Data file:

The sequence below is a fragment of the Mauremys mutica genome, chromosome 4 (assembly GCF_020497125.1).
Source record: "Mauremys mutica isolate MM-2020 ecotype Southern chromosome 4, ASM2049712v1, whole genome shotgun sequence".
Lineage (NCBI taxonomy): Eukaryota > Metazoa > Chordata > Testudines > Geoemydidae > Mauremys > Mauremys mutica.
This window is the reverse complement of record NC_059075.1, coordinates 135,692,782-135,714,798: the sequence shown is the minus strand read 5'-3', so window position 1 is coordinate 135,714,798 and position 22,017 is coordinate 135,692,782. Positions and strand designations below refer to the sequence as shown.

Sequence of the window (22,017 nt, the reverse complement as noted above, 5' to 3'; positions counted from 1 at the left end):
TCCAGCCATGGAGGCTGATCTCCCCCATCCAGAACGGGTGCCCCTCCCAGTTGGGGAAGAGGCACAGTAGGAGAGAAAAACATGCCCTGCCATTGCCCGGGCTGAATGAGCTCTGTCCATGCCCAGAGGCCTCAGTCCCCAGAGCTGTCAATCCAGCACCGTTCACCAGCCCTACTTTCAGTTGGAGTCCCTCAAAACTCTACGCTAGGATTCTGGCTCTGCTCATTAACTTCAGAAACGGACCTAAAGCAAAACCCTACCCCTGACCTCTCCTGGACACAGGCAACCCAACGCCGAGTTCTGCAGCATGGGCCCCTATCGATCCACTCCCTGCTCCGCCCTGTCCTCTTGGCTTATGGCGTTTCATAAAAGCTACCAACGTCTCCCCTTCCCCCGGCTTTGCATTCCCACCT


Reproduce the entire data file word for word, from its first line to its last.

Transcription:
The sequence below is a fragment of the Mauremys mutica genome, chromosome 4 (assembly GCF_020497125.1).
Source record: "Mauremys mutica isolate MM-2020 ecotype Southern chromosome 4, ASM2049712v1, whole genome shotgun sequence".
Lineage (NCBI taxonomy): Eukaryota > Metazoa > Chordata > Testudines > Geoemydidae > Mauremys > Mauremys mutica.
This window is the reverse complement of record NC_059075.1, coordinates 135,692,782-135,714,798: the sequence shown is the minus strand read 5'-3', so window position 1 is coordinate 135,714,798 and position 22,017 is coordinate 135,692,782. Positions and strand designations below refer to the sequence as shown.

Sequence of the window (22,017 nt, the reverse complement as noted above, 5' to 3'; positions counted from 1 at the left end):
TCCAGCCATGGAGGCTGATCTCCCCCATCCAGAACGGGTGCCCCTCCCAGTTGGGGAAGAGGCACAGTAGGAGAGAAAAACATGCCCTGCCATTGCCCGGGCTGAATGAGCTCTGTCCATGCCCAGAGGCCTCAGTCCCCAGAGCTGTCAATCCAGCACCGTTCACCAGCCCTACTTTCAGTTGGAGTCCCTCAAAACTCTACGCTAGGATTCTGGCTCTGCTCATTAACTTCAGAAACGGACCTAAAGCAAAACCCTACCCCTGACCTCTCCTGGACACAGGCAACCCAACGCCGAGTTCTGCAGCATGGGCCCCTATCGATCCACTCCCTGCTCCGCCCTGTCCTCTTGGCTTATGGCGTTTCATAAAAGCTACCAACGTCTCCCCTTCCCCCGGCTTTGCATTCCCACCT